US: Violent protests after police fatally shoot black man

(CNN)Violent protests erupted overnight in Charlotte, North Carolina, after a police officer fatally shot a black man while trying to serve a warrant for a different man at an apartment complex.

Police said the man killed, Keith Lamont Scott, had a gun. But his family members said he was carrying a book.
Several hundred people gathered outside the complex Tuesday night, chanting “no justice, no peace!” and carrying signs reading “Black Lives Matter.”
The officer who killed Scott, Brentley Vinson, is also black, the mayor’s office said Wednesday.
he Charlotte case is the latest shooting involving an officer, and racial tensions are high nationwide following a spate of others.
Last week’s fatal shooting of Terence Crutcher, an unarmed black man in Tulsa, Oklahoma, sparked protests after video of the killing appeared Monday. Protesters have been demanding justice and an end to police brutality for months.
In Charlotte, police went to serve a warrant Tuesday and shot and killed a man in the parking lot of The Village at College Downs apartment complex in the University City neighborhood.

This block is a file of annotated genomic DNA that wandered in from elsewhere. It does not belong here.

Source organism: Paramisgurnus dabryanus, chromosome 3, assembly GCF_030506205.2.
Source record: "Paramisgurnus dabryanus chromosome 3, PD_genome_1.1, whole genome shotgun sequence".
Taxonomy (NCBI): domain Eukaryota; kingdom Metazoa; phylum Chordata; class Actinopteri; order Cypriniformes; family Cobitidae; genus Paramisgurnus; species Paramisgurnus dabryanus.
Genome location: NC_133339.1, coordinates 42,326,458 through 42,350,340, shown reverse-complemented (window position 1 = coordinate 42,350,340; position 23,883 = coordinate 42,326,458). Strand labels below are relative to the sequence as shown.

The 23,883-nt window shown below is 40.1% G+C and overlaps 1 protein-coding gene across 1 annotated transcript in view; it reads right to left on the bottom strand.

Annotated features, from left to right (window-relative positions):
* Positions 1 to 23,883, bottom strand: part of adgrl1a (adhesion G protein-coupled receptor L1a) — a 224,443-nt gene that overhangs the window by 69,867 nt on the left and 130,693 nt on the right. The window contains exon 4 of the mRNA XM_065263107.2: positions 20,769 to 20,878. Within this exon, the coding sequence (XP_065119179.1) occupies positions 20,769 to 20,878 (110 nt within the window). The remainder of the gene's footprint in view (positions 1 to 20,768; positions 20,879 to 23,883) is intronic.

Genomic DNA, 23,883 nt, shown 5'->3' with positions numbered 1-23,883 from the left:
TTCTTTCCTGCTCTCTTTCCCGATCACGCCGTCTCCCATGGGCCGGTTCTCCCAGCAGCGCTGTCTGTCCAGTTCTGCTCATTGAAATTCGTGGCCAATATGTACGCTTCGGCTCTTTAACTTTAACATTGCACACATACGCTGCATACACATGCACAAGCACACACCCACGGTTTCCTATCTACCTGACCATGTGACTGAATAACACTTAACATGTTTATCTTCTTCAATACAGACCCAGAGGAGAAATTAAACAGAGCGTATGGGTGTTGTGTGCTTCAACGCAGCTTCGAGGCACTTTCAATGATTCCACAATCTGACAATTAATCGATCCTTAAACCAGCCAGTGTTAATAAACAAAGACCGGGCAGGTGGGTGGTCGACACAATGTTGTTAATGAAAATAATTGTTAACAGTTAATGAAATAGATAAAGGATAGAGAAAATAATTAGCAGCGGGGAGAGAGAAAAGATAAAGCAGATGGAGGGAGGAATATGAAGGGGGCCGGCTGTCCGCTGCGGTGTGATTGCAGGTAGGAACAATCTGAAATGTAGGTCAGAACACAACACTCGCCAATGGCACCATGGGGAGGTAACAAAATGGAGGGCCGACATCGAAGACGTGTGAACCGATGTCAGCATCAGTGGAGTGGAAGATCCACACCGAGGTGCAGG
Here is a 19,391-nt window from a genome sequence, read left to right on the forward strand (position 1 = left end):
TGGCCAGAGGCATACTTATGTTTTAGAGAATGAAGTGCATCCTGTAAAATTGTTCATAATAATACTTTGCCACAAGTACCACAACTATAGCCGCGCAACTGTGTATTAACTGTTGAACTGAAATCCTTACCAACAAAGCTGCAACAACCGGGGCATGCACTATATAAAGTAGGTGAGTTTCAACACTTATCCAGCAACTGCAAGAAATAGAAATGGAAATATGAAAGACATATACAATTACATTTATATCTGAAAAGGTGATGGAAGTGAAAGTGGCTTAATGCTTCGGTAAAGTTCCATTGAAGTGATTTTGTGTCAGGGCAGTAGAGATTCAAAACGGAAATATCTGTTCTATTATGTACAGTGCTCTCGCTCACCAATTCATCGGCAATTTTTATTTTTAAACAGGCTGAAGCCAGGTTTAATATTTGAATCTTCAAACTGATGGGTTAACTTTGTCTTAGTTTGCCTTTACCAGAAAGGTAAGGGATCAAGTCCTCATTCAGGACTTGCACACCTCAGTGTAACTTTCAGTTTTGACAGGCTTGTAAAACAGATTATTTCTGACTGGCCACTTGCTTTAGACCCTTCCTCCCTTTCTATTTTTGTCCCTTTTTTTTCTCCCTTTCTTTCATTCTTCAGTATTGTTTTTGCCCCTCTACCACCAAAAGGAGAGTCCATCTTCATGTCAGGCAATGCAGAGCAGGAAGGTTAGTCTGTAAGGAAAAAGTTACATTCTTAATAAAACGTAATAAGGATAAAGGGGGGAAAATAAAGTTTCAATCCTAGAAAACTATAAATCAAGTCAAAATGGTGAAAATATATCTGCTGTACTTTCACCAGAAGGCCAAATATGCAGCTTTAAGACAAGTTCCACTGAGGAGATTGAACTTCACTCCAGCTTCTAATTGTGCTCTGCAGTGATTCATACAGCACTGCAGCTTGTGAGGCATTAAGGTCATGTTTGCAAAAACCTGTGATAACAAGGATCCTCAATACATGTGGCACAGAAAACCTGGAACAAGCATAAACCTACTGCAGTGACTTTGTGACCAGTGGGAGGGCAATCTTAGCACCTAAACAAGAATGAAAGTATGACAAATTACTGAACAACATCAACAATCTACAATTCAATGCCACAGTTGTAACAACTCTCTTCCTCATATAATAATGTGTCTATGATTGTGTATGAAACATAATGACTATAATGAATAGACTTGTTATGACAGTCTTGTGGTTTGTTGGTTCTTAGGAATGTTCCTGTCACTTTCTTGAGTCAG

Scott was not the person authorities were looking for, the Charlotte-Mecklenburg Police Department said.
Scott died at Carolinas Medical Center. A gun he was holding was found at the scene, police said.
Family told CNN that Scott was a father of seven and was sitting in the car reading a book when officers arrived on the scene.
The Tuesday afternoon shooting set off an angry crowd, which grew as the hours passed.
Some threw bottles and rocks at officers working to control the protesters, but others implored them to stop.
“That’s when things really started to pick up. I would say not long before 11 p.m., police deployed tear gas … as they tried to clear the streets,” said Adam Rhew, associate editor for Charlotte magazine.
After a brief lull, a crowd regrouped early Wednesday and blocked Interstate 85, one of two major expressways running through Charlotte. Some started a fire at the center of the highway, forcing vehicles and tractor-trailers to stall as far as the eye could see.